If you think Hollywood endings are unrealistic, trying living up to a Bollywood ending. Happily-ever-afters are simply beyond the reach of a poor, marginalized street worker like Rafi. Ostensibly, the educated Miloni has more advantages, but she is also restricted by social norms and her family’s expectations. Yet, maybe, just maybe, they can make some kind of connection in Ritesh Batra’s “Photograph,” which screened during the 2019 Sundance Film Festival.
Rafi sort of gets by working as a street photographer, selling souvenir photos to tourists at the Gateway of India. One day, he takes Miloni’s picture, but she disappears to avoid her overbearing family before Rafi can complete the transaction. He repurposes her photo, sending it to his grandmother Dadi, hoping to allay her fears that he will never marry. When their paths cross again, Miloni agrees to pretend to be his fiancée, for the sake of his Dadi.
As you might expect, Miloni and Rafi start to develop some kind of feelings for each other during the course of their play-acting. Of course, the radical differences in their respective life-experiences lead to complications, but this is not a farce or even a rom-com. Very little is played for laughs. The narrative itself is pretty simple and straightforward. Instead, Batra’s screenplay is all about discrete, fleeting moments of beauty—and the pain that comes later.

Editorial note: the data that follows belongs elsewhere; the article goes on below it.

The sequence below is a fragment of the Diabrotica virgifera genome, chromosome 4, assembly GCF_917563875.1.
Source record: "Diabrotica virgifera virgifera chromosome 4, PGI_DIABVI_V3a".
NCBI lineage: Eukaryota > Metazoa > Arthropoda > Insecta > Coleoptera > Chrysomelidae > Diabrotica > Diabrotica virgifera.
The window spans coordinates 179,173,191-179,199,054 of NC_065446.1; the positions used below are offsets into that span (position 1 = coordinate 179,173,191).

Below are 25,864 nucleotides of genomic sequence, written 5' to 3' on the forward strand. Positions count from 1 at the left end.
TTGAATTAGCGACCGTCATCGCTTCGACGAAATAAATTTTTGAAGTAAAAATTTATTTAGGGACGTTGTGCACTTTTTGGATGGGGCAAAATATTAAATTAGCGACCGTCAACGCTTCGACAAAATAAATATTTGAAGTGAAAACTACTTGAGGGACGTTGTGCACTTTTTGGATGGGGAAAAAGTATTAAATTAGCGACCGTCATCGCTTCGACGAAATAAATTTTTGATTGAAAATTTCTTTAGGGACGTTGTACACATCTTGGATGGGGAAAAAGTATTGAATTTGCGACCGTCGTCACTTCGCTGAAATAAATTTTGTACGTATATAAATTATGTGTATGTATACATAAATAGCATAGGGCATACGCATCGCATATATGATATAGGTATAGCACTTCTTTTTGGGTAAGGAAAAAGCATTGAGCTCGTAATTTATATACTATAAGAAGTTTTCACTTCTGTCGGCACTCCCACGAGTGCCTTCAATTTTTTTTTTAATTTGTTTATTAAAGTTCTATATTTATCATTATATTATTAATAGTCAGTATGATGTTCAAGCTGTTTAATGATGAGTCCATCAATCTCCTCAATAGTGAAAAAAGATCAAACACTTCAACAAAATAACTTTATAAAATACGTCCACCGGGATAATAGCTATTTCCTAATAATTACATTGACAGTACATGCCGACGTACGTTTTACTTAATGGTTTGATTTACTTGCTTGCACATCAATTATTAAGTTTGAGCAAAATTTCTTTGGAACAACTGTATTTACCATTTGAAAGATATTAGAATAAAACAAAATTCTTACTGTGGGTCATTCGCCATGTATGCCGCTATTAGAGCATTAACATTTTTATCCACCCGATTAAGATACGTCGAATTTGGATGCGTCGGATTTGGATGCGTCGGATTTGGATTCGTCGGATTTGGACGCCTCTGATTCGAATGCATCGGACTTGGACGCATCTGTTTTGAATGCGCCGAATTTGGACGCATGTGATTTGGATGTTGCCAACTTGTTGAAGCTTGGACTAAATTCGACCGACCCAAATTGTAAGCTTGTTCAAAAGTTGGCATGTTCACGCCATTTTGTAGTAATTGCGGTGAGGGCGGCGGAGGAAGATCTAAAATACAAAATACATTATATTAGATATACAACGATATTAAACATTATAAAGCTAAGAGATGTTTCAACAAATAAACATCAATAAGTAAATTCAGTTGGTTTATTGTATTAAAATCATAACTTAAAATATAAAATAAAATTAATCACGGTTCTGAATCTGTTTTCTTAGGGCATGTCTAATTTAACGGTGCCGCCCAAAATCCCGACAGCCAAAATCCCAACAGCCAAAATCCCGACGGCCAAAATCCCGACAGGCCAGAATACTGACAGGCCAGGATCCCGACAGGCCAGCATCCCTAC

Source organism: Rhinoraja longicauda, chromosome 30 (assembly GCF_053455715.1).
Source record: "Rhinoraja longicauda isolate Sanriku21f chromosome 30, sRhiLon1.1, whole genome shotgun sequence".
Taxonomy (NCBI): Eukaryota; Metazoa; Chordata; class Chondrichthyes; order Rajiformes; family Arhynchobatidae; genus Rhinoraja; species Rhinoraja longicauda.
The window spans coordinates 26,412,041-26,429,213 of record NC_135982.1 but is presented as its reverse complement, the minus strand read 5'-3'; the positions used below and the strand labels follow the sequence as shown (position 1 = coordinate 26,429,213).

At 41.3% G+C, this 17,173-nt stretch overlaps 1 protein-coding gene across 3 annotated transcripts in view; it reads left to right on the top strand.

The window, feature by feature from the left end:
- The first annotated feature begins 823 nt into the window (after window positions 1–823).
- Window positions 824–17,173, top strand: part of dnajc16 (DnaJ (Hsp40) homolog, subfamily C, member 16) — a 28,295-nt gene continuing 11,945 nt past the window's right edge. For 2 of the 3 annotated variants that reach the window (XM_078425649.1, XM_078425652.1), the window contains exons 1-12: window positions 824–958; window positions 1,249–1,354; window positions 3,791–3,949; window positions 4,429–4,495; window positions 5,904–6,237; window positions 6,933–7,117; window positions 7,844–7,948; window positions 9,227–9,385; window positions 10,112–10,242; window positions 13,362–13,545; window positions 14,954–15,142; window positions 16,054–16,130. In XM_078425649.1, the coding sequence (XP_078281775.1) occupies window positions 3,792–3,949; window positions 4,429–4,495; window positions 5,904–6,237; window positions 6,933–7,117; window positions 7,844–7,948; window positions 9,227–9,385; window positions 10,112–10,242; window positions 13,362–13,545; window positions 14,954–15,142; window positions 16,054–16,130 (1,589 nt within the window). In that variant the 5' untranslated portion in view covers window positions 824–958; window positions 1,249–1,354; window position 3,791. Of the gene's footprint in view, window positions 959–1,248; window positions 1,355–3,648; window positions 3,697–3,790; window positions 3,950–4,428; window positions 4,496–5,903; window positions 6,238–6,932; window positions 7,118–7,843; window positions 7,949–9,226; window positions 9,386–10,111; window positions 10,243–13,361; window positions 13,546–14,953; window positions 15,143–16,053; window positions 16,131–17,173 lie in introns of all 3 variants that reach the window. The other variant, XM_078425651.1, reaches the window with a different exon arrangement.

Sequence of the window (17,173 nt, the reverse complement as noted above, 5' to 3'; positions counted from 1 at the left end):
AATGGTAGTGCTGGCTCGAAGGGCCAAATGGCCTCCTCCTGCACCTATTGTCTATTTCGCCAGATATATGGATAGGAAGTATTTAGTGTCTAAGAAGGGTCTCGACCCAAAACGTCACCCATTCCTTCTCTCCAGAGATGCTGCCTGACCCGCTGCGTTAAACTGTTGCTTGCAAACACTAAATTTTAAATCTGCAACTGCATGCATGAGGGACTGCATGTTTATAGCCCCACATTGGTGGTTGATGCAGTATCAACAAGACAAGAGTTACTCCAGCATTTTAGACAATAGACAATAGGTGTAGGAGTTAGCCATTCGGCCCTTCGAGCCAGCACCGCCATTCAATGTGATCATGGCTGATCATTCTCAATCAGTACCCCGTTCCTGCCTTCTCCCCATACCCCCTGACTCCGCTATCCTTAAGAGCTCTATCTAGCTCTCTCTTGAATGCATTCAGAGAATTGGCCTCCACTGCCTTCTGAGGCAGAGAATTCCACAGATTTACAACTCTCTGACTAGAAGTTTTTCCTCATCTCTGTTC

Nawazuddin Siddiqui and Sanya Malhotra will make you absolutely ache for this almost-couple. They have real, heartfelt chemistry as Rafi and Miloni, but the characters’ relationship is so chaste, it hurts. There is so much left unsaid between them, because it can’t be said. And it doesn’t need to be verbalized for us to understand it. They are the film, but Farrukh Jaffar ratchets up the poignancy even further as Rafi’s loving but shrewd Dadi.
Batra also makes canny use of the Mumbai locales. Much like the worlds of its characters, the city sometimes looks grand and stately and at other times appears to be grubby and desperate. Batra does not exactly wrap things up in a neat little bow, which seems to have divided those at the film’s screening, but that is how life goes. You just have to focus on the good parts while they last.
Honestly, “Photograph” is about as bittersweet as cinema can possibly get. It is a classy film, with Peter Raeburn’s elegant score heightening the wistful vibe.
Very highly recommended for mainstream audiences, “Photograph” will be released on May 17.
Joe Bendel writes about independent film and lives in New York. To read his most recent articles, visit JBSpins.blogspot.com